The Ocean Affairs Division within the Department of Foreign Affairs, Vanuatu Fisheries Department and Department of Environment, Protection and Conservation conducted a joint rapid marine biodiversity assessment on six atolls of Reef Islands last week.
This follows the recent data collection from the office of the fisheries officer in Mota Lava island on alarming fish catch at the Reef islands.
The head of the Ocean Affairs Division, Toney Tevi, said the aim of their mission was to undertake a rapid assessment to survey the current status of marine life including fish, shellfish and coral reef and their findings will assist further decision making on the prospect of management of the Reef Islands.
“The biodiversity assessment area is approximately 3 kilometre2 , covering a total of 6 assessment stations,” he explained.
“Observations and findings were obtained according to the following procedures. For each transect sediment type and substratum coverage variables were estimated using photographic method which was developed to quantitatively describe the reef habitat.
“A total of 25 pictures were taken for each transect line, one every two meter and further imported into an image analysis software. It included efficient, user features for the estimation of sediment and sub strum cover. Sampling was conducted through underwater observations. Fish and invertebrate data collected and recorded by snorkeler swimming within a 2-meter corridor along the 50m transect. The assessments on invertebrate were targeted only to commercial invertebrate species including Trochus, Giant clams, Sea cucumber and Green snail.”
Mr. Tevi said the result of the coral analysis indicated that the reef area has been undergoing severe pressure which has resulted in only 15.6% of the overall percentage of live coral cover.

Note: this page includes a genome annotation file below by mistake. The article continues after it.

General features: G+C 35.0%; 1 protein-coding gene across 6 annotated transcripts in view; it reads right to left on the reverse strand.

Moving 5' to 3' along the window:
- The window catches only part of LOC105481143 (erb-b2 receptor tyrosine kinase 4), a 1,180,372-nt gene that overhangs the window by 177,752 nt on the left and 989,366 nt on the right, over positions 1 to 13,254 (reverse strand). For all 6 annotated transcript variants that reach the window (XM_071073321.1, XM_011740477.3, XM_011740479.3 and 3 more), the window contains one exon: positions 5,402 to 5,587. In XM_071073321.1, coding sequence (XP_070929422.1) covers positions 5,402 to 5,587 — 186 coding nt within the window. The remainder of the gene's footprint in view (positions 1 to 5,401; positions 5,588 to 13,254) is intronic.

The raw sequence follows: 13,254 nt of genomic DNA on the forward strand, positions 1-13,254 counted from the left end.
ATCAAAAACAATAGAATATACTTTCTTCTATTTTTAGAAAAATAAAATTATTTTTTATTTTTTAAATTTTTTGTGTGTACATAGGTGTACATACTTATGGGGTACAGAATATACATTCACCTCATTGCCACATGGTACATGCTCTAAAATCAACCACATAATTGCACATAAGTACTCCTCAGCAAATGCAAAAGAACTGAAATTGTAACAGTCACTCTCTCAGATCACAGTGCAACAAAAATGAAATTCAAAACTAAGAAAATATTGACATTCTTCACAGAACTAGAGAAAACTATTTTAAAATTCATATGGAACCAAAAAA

He said the benchmark that determines the status of a healthy coral reef is above 25 percent of live coral and below indicates that the reef ecosystem is under major stress of coral degradation and live coral cover represents an extreme risk of degradation and will definitely take more years towards recovery if no management measure is implemented immediately.
Because most of the islands of Banks cannot breed cattle or pigs, Reef Islands is the main area for them to catch fish for the festivities.
The head of the Ocean Affairs Division said a total of 197 fish count with approximately 18 different fish species were identified.
“90% of all the fish species observed were undersized,” he said. “One possible reason is due to huge pressure of fishing activities and high usage of destructive fishing gears such as gillnets.
“The three most observed species were the yellow striped snapper, black surgeon and convict surgeonfish. Other species which were meant to be protected because of their ecological role in restoring the health of coral reefs such as the parrot fish were less abundant, suggesting a need for more protection and conservation.”
Following the one-week assessment on Reef Islands, Mr. Tevi recommend a management plan to be develop for the resources of Reef Islands and full marine biodiversity assessment to be conducted.